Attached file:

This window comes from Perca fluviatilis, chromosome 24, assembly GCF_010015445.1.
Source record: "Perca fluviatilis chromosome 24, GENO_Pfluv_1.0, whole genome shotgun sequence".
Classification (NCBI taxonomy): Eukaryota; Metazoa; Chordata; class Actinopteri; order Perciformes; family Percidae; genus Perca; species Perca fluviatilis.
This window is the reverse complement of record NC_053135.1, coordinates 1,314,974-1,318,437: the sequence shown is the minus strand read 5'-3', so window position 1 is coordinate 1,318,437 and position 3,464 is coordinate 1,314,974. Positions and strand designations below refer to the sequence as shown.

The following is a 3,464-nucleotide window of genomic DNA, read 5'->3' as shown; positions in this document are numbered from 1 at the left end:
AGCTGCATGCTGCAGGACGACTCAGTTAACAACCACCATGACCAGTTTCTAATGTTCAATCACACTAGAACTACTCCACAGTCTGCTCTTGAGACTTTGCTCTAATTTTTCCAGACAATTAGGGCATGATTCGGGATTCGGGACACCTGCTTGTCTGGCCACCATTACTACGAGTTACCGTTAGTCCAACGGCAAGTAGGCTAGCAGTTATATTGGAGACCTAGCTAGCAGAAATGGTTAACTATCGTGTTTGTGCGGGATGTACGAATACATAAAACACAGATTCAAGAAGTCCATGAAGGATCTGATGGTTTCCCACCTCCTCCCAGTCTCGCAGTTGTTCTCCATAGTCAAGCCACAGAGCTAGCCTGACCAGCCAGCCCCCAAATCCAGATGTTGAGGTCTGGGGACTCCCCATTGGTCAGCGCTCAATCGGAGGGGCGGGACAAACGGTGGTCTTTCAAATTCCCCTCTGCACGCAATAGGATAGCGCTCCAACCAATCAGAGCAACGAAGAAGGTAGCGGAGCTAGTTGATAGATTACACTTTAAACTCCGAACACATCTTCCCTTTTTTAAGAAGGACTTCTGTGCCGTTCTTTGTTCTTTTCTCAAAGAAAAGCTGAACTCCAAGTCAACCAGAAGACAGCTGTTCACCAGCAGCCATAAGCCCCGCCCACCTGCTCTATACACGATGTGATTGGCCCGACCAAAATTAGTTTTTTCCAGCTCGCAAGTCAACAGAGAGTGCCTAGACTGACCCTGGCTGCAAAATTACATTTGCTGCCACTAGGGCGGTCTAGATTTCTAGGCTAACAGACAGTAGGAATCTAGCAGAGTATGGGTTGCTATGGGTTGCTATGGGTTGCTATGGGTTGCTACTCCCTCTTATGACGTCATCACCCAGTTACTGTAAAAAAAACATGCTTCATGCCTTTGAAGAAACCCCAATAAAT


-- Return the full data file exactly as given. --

This window comes from Perca fluviatilis, chromosome 24, assembly GCF_010015445.1.
Source record: "Perca fluviatilis chromosome 24, GENO_Pfluv_1.0, whole genome shotgun sequence".
Classification (NCBI taxonomy): Eukaryota; Metazoa; Chordata; class Actinopteri; order Perciformes; family Percidae; genus Perca; species Perca fluviatilis.
This window is the reverse complement of record NC_053135.1, coordinates 1,314,974-1,318,437: the sequence shown is the minus strand read 5'-3', so window position 1 is coordinate 1,318,437 and position 3,464 is coordinate 1,314,974. Positions and strand designations below refer to the sequence as shown.

The following is a 3,464-nucleotide window of genomic DNA, read 5'->3' as shown; positions in this document are numbered from 1 at the left end:
AGCTGCATGCTGCAGGACGACTCAGTTAACAACCACCATGACCAGTTTCTAATGTTCAATCACACTAGAACTACTCCACAGTCTGCTCTTGAGACTTTGCTCTAATTTTTCCAGACAATTAGGGCATGATTCGGGATTCGGGACACCTGCTTGTCTGGCCACCATTACTACGAGTTACCGTTAGTCCAACGGCAAGTAGGCTAGCAGTTATATTGGAGACCTAGCTAGCAGAAATGGTTAACTATCGTGTTTGTGCGGGATGTACGAATACATAAAACACAGATTCAAGAAGTCCATGAAGGATCTGATGGTTTCCCACCTCCTCCCAGTCTCGCAGTTGTTCTCCATAGTCAAGCCACAGAGCTAGCCTGACCAGCCAGCCCCCAAATCCAGATGTTGAGGTCTGGGGACTCCCCATTGGTCAGCGCTCAATCGGAGGGGCGGGACAAACGGTGGTCTTTCAAATTCCCCTCTGCACGCAATAGGATAGCGCTCCAACCAATCAGAGCAACGAAGAAGGTAGCGGAGCTAGTTGATAGATTACACTTTAAACTCCGAACACATCTTCCCTTTTTTAAGAAGGACTTCTGTGCCGTTCTTTGTTCTTTTCTCAAAGAAAAGCTGAACTCCAAGTCAACCAGAAGACAGCTGTTCACCAGCAGCCATAAGCCCCGCCCACCTGCTCTATACACGATGTGATTGGCCCGACCAAAATTAGTTTTTTCCAGCTCGCAAGTCAACAGAGAGTGCCTAGACTGACCCTGGCTGCAAAATTACATTTGCTGCCACTAGGGCGGTCTAGATTTCTAGGCTAACAGACAGTAGGAATCTAGCAGAGTATGGGTTGCTATGGGTTGCTATGGGTTGCTATGGGTTGCTACTCCCTCTTATGACGTCATCACCCAGTTACTGTAAAAAAAACATGCTTCATGCCTTTGAAGAAACCCCAATAAAT